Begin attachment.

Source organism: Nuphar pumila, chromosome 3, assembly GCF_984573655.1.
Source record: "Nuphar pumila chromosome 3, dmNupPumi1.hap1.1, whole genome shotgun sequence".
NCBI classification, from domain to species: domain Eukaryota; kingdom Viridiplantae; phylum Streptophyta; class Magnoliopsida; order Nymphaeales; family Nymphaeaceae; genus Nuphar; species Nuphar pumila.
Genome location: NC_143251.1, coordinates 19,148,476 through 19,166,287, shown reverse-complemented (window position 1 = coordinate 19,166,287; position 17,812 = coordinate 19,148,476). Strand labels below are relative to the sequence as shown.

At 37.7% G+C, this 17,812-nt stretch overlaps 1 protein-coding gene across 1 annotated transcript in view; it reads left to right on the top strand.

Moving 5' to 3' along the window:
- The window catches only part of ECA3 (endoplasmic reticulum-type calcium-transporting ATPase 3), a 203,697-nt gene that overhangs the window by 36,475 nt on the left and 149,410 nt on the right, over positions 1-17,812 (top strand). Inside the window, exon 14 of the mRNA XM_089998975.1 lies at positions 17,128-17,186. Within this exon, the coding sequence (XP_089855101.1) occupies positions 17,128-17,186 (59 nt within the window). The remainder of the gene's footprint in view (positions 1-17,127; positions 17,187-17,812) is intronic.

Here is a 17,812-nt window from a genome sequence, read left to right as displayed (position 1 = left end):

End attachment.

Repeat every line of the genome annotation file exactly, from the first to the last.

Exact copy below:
Source organism: Nuphar pumila, chromosome 3, assembly GCF_984573655.1.
Source record: "Nuphar pumila chromosome 3, dmNupPumi1.hap1.1, whole genome shotgun sequence".
NCBI classification, from domain to species: domain Eukaryota; kingdom Viridiplantae; phylum Streptophyta; class Magnoliopsida; order Nymphaeales; family Nymphaeaceae; genus Nuphar; species Nuphar pumila.
Genome location: NC_143251.1, coordinates 19,148,476 through 19,166,287, shown reverse-complemented (window position 1 = coordinate 19,166,287; position 17,812 = coordinate 19,148,476). Strand labels below are relative to the sequence as shown.

At 37.7% G+C, this 17,812-nt stretch overlaps 1 protein-coding gene across 1 annotated transcript in view; it reads left to right on the top strand.

Moving 5' to 3' along the window:
- The window catches only part of ECA3 (endoplasmic reticulum-type calcium-transporting ATPase 3), a 203,697-nt gene that overhangs the window by 36,475 nt on the left and 149,410 nt on the right, over positions 1-17,812 (top strand). Inside the window, exon 14 of the mRNA XM_089998975.1 lies at positions 17,128-17,186. Within this exon, the coding sequence (XP_089855101.1) occupies positions 17,128-17,186 (59 nt within the window). The remainder of the gene's footprint in view (positions 1-17,127; positions 17,187-17,812) is intronic.

Here is a 17,812-nt window from a genome sequence, read left to right as displayed (position 1 = left end):